Mahmoud Ahmadinejad, the Iranian president, has again caused international outcry by repeating his view that the Holocaust was a myth.
In a speech broadcast live on state television on Wednesday, Ahmadinejad told a crowd in the southern city of Zahedan: "They have fabricated a legend under the name Massacre of the Jews, and they hold it higher than God himself, religion itself and the prophets themselves.
"If somebody in their country questions God, nobody says anything, but if somebody denies the myth of the massacre of Jews, the Zionist loudspeakers and the governments in the pay of Zionism will start to scream."
Responding to the comments, Israel urged the international community to "open its eyes" to the Iranian regime and its nuclear programme.
Mark Regev, spokesman for the Foreign Ministry, said: "We hope these extremist comments by the Iranian president will make the international community open its eyes and abandon any illusions about this regime."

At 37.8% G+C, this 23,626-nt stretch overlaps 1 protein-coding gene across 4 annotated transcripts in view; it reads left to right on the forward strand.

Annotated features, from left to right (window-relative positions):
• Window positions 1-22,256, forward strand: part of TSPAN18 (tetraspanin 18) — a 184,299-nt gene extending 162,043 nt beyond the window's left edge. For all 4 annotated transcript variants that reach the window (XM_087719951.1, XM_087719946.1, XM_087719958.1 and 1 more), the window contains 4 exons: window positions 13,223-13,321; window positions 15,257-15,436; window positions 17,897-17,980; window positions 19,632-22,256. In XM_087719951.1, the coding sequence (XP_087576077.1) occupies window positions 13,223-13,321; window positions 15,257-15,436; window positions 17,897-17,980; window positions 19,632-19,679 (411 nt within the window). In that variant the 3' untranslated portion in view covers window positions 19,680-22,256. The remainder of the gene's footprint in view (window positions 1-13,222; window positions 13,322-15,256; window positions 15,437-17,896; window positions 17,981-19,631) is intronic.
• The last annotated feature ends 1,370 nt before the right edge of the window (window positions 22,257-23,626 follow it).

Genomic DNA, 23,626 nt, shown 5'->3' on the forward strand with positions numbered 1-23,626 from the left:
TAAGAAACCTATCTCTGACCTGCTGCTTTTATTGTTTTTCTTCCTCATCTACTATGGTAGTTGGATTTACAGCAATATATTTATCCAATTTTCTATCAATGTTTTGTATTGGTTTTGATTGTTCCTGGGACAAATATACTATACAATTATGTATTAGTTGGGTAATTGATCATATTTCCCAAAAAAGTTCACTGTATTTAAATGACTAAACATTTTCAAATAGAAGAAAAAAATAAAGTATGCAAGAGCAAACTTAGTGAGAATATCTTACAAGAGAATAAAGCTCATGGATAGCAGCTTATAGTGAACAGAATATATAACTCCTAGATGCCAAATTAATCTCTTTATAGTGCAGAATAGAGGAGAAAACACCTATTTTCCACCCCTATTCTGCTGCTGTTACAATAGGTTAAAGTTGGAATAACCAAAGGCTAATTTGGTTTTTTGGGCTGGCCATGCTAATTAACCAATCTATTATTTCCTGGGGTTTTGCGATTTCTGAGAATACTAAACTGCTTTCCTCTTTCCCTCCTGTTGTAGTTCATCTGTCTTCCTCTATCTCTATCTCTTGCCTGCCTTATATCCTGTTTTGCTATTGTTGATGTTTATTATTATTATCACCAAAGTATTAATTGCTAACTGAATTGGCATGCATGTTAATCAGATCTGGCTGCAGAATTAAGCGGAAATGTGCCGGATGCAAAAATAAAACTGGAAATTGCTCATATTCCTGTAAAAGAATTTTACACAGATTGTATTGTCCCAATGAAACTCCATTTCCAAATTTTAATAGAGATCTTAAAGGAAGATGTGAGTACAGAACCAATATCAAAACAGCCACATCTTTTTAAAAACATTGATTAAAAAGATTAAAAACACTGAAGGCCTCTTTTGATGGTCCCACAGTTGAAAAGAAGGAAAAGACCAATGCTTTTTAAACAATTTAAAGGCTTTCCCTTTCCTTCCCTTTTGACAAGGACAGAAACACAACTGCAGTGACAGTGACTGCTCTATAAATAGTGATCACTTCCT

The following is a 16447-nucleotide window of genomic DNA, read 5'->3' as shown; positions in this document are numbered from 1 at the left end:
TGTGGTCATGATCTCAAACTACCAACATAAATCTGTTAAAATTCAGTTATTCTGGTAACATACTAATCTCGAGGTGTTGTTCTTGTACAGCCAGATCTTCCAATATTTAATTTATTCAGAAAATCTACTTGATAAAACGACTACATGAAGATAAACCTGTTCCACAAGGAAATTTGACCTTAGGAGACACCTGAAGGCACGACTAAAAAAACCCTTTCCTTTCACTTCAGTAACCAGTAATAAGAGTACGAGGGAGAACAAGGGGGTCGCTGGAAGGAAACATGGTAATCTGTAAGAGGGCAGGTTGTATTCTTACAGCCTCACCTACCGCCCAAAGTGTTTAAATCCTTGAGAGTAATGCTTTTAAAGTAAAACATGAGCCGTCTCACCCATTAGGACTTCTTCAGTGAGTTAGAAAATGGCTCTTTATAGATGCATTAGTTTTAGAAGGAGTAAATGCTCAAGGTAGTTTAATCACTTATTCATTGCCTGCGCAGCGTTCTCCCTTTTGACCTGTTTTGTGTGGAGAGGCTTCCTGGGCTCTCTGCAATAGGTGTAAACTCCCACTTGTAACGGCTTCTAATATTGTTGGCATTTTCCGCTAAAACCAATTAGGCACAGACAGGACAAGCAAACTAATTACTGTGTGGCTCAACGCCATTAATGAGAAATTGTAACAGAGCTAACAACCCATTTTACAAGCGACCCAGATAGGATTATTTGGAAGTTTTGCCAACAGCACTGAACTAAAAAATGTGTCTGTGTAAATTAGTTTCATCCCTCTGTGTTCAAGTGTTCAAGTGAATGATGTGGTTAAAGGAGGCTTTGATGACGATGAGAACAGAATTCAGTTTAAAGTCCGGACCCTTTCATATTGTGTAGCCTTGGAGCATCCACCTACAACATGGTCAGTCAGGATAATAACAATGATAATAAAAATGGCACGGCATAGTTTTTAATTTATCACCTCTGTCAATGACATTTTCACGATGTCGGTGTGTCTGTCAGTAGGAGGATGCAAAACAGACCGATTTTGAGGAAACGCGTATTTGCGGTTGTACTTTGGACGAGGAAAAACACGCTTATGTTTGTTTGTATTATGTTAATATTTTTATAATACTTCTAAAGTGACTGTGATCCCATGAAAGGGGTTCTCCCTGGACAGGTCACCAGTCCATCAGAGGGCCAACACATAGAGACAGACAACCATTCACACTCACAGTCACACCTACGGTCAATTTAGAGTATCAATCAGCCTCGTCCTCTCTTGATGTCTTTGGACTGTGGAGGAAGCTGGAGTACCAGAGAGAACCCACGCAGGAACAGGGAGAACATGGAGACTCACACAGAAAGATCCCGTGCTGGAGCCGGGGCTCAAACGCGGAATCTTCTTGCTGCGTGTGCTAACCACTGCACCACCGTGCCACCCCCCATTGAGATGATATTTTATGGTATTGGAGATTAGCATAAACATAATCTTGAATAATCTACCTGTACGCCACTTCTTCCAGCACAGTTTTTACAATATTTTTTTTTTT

The European Union also added its condemnation, with Douglas Alexander, Britain's minister for Europe, saying the comments had no place in international debate.
"The comments are wholly unacceptable and we condemn them unreservedly"
UK minister for Europe
"The comments are wholly unacceptable and we condemn them unreservedly. They have no place in civilised political debate," said Alexander, whose country currently holds the EU presidency.
Speaking in Strasbourg to the applause of European parliamentarians, he said that "the presidency has been unequivocal in its condemnation of the comments attributed to President Ahmadinejad of Iran".
'Off the map'
The Iranian leader's comments come days after his inflammatory statements that the state of Israel should be moved to Europe.
The president, who said in October that Israel must be "wiped off the map", said last week that if Germany and Austria believed that Jews were massacred during the second world war, a state of Israel should be established on their soil.
He was being interviewed on Al-Alam, an Iranian state satellite channel while in Makka, Saudi Arabia, where he was attending a summit of the Organisation of the Islamic Conference.
The remarks drew criticism from the UN, the UK and Germany, among others.
Ahmadinejad was elected as successor to Mohammed Khatami in June, and has caused concern for some in the West with his hardline rhetoric.